Amazon has been steadily rolling out USB-C to its Kindles and Fire tablets and even though it's a simple change, it makes a difference. Pretty much every device I own uses USB-C to charge, whether it’s my laptop or the Playdate, so a Kindle with a USB-C port means I’m carrying around one less charging cable and charging brick.

Charging over USB-C takes around two hours to fully fill up the Kindle (2022), but once you do, it lasts a very long time between charges. Amazon estimates you can get up to six weeks on a single charge (reading 30 minutes a day with Wi-Fi off and brightness set to 13). I wasn’t able to reproduce that exactly, but I easily got through three weeks, with hour-long bouts of reading, Wi-Fi on, and a much more liberal use of the adjustable backlight before the Kindle (2022) hit 20 percent battery. Rest assured, the Kindle (2022) lasts just as long as the previous versions, and likely longer if you’re only turning Wi-Fi on to download books.

The Kindle comes with 8GB of extra storage and is still tiny.

Ian Carlos Campbell / Inverse

More storage to start

The Kindle (2022) starts with 16GB of storage in comparison to 8GB on the Kindle Paperwhite. It’s not clear why the $139 e-reader starts with less storage than the $99 one (I assume this is purely to hit a specific price point) but it does make the entry-level Kindle that much more enticing for anyone in the market for a new e-reader. 16GB will let you fit thousands of ebooks or your fair share of Audible audiobooks. I’ve never had to worry about how much storage an e-reader has in the first place, but including more is really only a plus in the Kindle (2022)’s favor.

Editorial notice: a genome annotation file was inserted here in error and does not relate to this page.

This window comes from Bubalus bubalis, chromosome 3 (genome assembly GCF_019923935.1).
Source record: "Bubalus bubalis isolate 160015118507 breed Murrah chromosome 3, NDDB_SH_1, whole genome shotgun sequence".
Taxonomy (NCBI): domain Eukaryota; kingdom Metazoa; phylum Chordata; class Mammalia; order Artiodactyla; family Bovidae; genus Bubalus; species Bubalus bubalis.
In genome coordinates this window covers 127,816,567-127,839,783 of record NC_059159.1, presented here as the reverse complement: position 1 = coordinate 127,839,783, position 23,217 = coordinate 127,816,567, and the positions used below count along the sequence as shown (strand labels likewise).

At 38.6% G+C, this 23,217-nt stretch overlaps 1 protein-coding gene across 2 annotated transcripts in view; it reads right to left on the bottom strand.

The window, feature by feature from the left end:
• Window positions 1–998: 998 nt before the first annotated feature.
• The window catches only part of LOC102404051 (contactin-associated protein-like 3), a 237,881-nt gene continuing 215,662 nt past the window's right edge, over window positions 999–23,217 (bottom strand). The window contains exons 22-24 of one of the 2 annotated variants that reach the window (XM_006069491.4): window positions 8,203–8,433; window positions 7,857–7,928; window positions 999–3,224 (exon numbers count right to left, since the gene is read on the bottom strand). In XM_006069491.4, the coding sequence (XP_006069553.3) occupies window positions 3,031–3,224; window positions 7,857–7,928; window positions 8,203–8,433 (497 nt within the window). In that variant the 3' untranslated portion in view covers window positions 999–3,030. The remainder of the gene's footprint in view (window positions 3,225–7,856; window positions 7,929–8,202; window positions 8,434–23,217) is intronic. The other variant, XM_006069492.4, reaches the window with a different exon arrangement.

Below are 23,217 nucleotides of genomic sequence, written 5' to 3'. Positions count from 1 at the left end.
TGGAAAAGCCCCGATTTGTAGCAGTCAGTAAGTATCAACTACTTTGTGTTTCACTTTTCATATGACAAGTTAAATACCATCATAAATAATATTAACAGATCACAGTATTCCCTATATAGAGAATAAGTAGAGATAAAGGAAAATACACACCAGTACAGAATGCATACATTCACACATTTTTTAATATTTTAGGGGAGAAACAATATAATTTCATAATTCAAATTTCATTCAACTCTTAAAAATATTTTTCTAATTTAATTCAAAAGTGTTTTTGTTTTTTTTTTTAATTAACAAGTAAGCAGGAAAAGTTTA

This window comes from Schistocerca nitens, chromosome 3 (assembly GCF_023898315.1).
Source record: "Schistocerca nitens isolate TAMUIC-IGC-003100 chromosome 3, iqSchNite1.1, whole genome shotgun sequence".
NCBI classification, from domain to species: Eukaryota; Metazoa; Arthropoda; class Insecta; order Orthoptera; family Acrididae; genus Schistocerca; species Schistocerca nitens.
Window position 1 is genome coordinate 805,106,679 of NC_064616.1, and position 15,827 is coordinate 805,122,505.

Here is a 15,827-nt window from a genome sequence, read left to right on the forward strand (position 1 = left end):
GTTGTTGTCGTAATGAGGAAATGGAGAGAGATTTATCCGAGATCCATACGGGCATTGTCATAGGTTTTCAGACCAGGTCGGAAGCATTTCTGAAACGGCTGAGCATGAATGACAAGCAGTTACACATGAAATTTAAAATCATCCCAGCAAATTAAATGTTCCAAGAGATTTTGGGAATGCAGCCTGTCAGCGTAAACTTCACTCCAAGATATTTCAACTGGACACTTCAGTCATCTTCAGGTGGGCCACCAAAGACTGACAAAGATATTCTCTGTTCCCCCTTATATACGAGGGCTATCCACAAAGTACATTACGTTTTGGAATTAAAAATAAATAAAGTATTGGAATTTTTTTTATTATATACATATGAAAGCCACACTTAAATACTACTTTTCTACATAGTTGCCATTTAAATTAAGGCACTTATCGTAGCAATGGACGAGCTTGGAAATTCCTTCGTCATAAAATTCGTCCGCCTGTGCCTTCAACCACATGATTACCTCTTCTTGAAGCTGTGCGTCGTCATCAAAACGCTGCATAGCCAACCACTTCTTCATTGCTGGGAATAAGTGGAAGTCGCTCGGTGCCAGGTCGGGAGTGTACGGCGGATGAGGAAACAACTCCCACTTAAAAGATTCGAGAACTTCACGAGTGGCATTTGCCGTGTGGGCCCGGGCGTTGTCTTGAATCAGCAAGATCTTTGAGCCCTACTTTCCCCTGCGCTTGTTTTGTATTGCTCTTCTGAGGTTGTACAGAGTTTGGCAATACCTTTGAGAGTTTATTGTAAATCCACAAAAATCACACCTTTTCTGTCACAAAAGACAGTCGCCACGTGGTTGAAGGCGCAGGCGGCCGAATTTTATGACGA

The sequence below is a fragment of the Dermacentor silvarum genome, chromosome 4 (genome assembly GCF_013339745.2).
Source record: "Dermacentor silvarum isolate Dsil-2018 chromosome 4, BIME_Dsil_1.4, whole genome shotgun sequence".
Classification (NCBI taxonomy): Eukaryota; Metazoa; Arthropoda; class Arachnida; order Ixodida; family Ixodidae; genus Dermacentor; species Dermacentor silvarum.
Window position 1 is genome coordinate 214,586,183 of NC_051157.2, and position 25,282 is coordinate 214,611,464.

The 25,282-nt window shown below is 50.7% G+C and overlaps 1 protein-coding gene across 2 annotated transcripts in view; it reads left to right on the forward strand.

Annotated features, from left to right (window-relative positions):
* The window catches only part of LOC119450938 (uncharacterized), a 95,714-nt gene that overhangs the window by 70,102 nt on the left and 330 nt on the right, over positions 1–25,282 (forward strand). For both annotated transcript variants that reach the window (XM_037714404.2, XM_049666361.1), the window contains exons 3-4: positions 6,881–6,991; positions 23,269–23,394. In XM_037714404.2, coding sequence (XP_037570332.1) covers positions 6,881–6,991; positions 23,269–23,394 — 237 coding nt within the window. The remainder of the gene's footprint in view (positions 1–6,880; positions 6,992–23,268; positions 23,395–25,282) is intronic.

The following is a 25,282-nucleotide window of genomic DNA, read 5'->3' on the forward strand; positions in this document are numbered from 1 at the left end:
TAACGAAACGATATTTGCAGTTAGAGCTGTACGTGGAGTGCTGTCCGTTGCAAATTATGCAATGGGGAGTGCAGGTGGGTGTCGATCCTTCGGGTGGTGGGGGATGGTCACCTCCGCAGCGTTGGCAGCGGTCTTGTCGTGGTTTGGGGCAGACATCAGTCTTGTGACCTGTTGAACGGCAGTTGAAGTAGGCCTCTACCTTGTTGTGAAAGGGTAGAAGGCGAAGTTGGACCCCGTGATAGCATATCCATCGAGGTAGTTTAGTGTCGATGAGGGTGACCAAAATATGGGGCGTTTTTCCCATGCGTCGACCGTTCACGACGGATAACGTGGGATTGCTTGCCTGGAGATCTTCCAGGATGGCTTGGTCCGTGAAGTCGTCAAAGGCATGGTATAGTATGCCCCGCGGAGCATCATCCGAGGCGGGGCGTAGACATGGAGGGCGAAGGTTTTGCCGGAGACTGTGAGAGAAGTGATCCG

Should you buy it?

If you’re happy with your current e-reader, especially if it’s equivalent to this year’s Kindle Paperwhite, then you shouldn’t step down, even for a more compact device or extra storage. But if you’ve never owned an e-reader before, or with the holidays approaching, are looking for a great gift for the avid reader in your life, the new entry-level Kindle (2022) is one of the best deals Amazon’s offered in a while.

Reading with a product from “The Everything Store” comes with tradeoffs. Unless you're buying books from the Kindle Store, getting ebooks onto a Kindle is not the most straightforward process, “Send to Kindle” email features aside. The same goes for getting library books on a Kindle, which requires a secondary app like Libby to actually become “easy” to do in my opinion. Amazon’s devices also have one consistently annoying “feature”: lock screen ads. To get rid of them you have to pay a one-time fee of $20. If, taking all of that into consideration, you still want to take the plunge, it’s hard to go wrong with the Kindle (2022).

To put it another way, I’m the first person to feel queasy about Amazon’s possible monopoly on all of reading, but having used my fair share of e-readers, if my grandma wanted a way to read books digitally, the Kindle (2022) would be the first thing I’d buy her. The new entry-level Kindle (2022) just makes that purchase even easier.